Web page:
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Formula 1 Bahrain GP

Why new rear wing hints at change of F1 approach for Mercedes

After years of domination during which Mercedes enjoyed a straightline speed advantage over the rest of the grid, it has been a different story during Formula 1's new rules era.

Mercedes W14 technical detail

Giorgio Piola's F1 technical analysis

Giorgio Piola is the preeminent Formula 1 technical journalist. Born in Genoa, Italy, Giorgio has covered the F1 World Championship since 1969, producing thousands of illustrations that have been reproduced in the world’s most prestigious motor racing publications.

As well as last year's W13 suffering from porpoising and a lack of useable downforce, it also left Lewis Hamilton and George Russell facing a deficit on the straights.

The team was keen to address its aero efficiency for this year, but one of the notable factors in last week's Bahrain test was that it appeared to have not made dramatic progress on that front.

Part of the explanation seemed obviously though, as the squad conducted its entire test programme with what looked like a high-downforce rear wing. This was in contrast to competitors who ran some of their laps with very different arrangements.

Mercedes clearly had a plan in place, though, as the W14 was spotted in the Sakhir pitlane on Thursday with a lower downforce specification wing.

Mercedes W13 rear
Mercedes W13 rear wing

Hamilton himself explained that the new rear wing was being brought as an experiment, and played down talk of it being a game-changer.

"We hope it will be more suited to this circuit, but I don't think that's going to change everything," he said. "Hopefully it will push us in the right direction.

"We have definitely a much better understanding of where we need to put the car, where the weak points of the car are. Those won't be fixed right now, but the men and women back in the factory are focusing on getting there as soon as possible."

Bringing such a low-downforce solution so early in the campaign marks a change of tact for Mercedes.

Last year, the W13 didn't receive this treatment until Miami, with the upper flap's trailing edge cut down in the interim to help reduce drag.

This time, not only has action been taken earlier but it's an entirely new rear wing assembly.

Whilst this design language might be familiar to Mercedes under the guise of the pre-2022 regulations, it didn't favour the spoon-shaped mainplane design at all last season.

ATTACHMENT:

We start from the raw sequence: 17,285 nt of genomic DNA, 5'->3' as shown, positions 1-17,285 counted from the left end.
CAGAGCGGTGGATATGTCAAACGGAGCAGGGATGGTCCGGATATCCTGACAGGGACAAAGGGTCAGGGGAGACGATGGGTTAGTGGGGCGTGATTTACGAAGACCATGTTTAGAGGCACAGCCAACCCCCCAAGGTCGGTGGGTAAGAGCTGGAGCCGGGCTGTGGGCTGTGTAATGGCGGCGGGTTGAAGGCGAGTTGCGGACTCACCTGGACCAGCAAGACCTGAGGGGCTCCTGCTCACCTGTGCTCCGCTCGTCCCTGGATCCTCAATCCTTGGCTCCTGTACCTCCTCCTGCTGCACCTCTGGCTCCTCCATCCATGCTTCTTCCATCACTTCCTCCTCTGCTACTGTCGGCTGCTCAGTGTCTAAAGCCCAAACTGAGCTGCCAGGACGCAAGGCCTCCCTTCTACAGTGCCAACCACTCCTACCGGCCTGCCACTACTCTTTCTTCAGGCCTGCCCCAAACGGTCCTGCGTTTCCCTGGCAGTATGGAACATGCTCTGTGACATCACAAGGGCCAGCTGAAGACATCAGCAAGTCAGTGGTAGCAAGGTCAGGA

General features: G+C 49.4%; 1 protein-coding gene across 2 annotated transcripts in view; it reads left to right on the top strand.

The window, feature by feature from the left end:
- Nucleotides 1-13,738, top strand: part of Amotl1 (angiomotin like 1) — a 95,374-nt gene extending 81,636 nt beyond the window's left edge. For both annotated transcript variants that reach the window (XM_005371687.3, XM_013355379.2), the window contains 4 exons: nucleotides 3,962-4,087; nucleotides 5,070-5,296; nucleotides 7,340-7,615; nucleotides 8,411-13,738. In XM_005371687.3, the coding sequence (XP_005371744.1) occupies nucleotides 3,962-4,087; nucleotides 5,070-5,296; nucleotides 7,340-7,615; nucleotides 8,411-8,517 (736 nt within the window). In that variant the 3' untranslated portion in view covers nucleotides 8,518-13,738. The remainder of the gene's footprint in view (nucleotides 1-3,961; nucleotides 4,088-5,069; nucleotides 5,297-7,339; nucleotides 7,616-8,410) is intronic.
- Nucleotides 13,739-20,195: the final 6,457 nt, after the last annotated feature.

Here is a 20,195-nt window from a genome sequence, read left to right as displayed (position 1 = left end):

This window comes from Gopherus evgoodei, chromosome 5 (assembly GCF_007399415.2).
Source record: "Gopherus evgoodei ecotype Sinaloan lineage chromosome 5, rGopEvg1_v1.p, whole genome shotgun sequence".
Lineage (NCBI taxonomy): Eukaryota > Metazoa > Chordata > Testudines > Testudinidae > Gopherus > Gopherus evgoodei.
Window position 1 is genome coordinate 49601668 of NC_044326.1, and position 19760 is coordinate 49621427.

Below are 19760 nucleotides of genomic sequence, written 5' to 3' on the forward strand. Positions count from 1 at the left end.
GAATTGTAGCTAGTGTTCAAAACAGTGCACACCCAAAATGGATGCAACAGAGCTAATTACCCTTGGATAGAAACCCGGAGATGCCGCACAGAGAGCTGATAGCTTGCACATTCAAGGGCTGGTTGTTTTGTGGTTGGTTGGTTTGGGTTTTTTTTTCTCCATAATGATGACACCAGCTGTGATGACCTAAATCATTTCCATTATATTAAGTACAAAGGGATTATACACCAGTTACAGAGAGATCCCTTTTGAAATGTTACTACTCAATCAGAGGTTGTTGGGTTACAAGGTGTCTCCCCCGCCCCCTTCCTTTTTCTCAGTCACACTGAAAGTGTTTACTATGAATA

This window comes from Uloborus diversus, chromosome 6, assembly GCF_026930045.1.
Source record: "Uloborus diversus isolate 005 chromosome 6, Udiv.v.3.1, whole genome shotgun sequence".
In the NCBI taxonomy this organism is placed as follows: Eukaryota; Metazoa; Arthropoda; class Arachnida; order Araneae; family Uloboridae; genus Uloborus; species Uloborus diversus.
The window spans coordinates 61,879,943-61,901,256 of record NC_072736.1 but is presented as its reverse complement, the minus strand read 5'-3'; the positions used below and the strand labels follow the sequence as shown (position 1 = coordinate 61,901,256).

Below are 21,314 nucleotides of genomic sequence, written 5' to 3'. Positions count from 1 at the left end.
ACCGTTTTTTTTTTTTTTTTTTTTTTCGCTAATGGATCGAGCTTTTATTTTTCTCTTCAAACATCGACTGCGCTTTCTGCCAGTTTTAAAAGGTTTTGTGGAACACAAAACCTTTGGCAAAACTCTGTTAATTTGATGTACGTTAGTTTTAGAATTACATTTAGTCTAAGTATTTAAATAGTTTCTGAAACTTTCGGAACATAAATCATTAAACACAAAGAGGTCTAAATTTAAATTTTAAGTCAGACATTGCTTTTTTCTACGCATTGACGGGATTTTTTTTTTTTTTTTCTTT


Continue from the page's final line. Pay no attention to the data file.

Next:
This put it at odds with most of the field, with rivals more than happy to leverage the aerodynamic advantages that can be gained from the design architecture.

The spoon-shaped mainplane design has long been used by teams as a means to have their cake and eat it, with the central, deeper portion of the wing expected to generate more downforce, whilst the outer, shorter chord portion of the wing blends with the endplate to reduce the drag generated.

Their new design, much like what is seen on the Red Bull, bears its underbelly to the oncoming flow.

This is similar to how the central section of its higher downforce wing would work, whereas the leading edge of the upper flap also has a thicker surface until it meets with the tip section.

The cut-out in the upper rear corner of the endplate also returns, as a means to help control the tip vortex.

Like how Mercedes built its wings during 2022, it does have an interchangeable panel section here, meaning that it could make quick changes to adjust how the wing performs.

It may also be able to run something with even less downforce if required at some venues.

Ferrari SF-23, old rear wing
Ferrari SF-23, new rear wing

Ferrari closed out the final day of pre-season testing with back-to-back comparisons on two rear wing specifications too.

The new specification wing featured numerous changes, not only to the shape of the mainplane and upper flap but also to the endplate's tip section.

However, the most notable change was the switch from a double-mounting pillar arrangement to a single pillar.

Once again this is all about the trade-offs of one solution over another. The single pillar is bulkier, in order to counter the loads it sustains, whilst also requiring a crescent-shaped mounting that enables it to wrap around the exhaust.

The single-element pillar also meets with the DRS pod in a swan-neck arrangement, whereas the twin pillars intersect with the underside of the mainplane.

These changes not only have physical ramifications in regards to how the loads are transferred but also aerodynamic consequences too, as the central portion of the wing will see different effects depending on the wing in use.

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